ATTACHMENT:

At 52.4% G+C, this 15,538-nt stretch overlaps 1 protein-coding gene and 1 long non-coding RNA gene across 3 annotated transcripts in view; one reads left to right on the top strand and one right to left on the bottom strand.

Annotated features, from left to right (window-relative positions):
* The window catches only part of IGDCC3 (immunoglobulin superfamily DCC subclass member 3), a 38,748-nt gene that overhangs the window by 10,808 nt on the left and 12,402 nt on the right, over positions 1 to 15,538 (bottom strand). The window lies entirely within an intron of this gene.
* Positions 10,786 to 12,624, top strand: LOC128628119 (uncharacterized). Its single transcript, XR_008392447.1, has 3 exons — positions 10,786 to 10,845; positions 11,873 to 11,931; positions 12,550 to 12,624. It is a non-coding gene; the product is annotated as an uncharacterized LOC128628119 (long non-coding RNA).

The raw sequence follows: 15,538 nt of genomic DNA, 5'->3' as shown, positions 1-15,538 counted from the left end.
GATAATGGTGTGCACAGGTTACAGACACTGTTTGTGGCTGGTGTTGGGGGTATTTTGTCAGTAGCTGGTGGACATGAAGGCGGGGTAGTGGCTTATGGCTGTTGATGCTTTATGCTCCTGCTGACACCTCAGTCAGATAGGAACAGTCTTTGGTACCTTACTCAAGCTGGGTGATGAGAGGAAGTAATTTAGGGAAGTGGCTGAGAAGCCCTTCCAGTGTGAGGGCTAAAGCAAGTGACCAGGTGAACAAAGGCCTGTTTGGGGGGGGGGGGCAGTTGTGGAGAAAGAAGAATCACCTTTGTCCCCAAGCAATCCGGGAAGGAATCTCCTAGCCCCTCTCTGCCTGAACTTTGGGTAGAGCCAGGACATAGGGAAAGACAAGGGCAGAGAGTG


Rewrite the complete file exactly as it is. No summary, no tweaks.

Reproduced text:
At 52.4% G+C, this 15,538-nt stretch overlaps 1 protein-coding gene and 1 long non-coding RNA gene across 3 annotated transcripts in view; one reads left to right on the top strand and one right to left on the bottom strand.

Annotated features, from left to right (window-relative positions):
* The window catches only part of IGDCC3 (immunoglobulin superfamily DCC subclass member 3), a 38,748-nt gene that overhangs the window by 10,808 nt on the left and 12,402 nt on the right, over positions 1 to 15,538 (bottom strand). The window lies entirely within an intron of this gene.
* Positions 10,786 to 12,624, top strand: LOC128628119 (uncharacterized). Its single transcript, XR_008392447.1, has 3 exons — positions 10,786 to 10,845; positions 11,873 to 11,931; positions 12,550 to 12,624. It is a non-coding gene; the product is annotated as an uncharacterized LOC128628119 (long non-coding RNA).

The raw sequence follows: 15,538 nt of genomic DNA, 5'->3' as shown, positions 1-15,538 counted from the left end.
GATAATGGTGTGCACAGGTTACAGACACTGTTTGTGGCTGGTGTTGGGGGTATTTTGTCAGTAGCTGGTGGACATGAAGGCGGGGTAGTGGCTTATGGCTGTTGATGCTTTATGCTCCTGCTGACACCTCAGTCAGATAGGAACAGTCTTTGGTACCTTACTCAAGCTGGGTGATGAGAGGAAGTAATTTAGGGAAGTGGCTGAGAAGCCCTTCCAGTGTGAGGGCTAAAGCAAGTGACCAGGTGAACAAAGGCCTGTTTGGGGGGGGGGGGCAGTTGTGGAGAAAGAAGAATCACCTTTGTCCCCAAGCAATCCGGGAAGGAATCTCCTAGCCCCTCTCTGCCTGAACTTTGGGTAGAGCCAGGACATAGGGAAAGACAAGGGCAGAGAGTG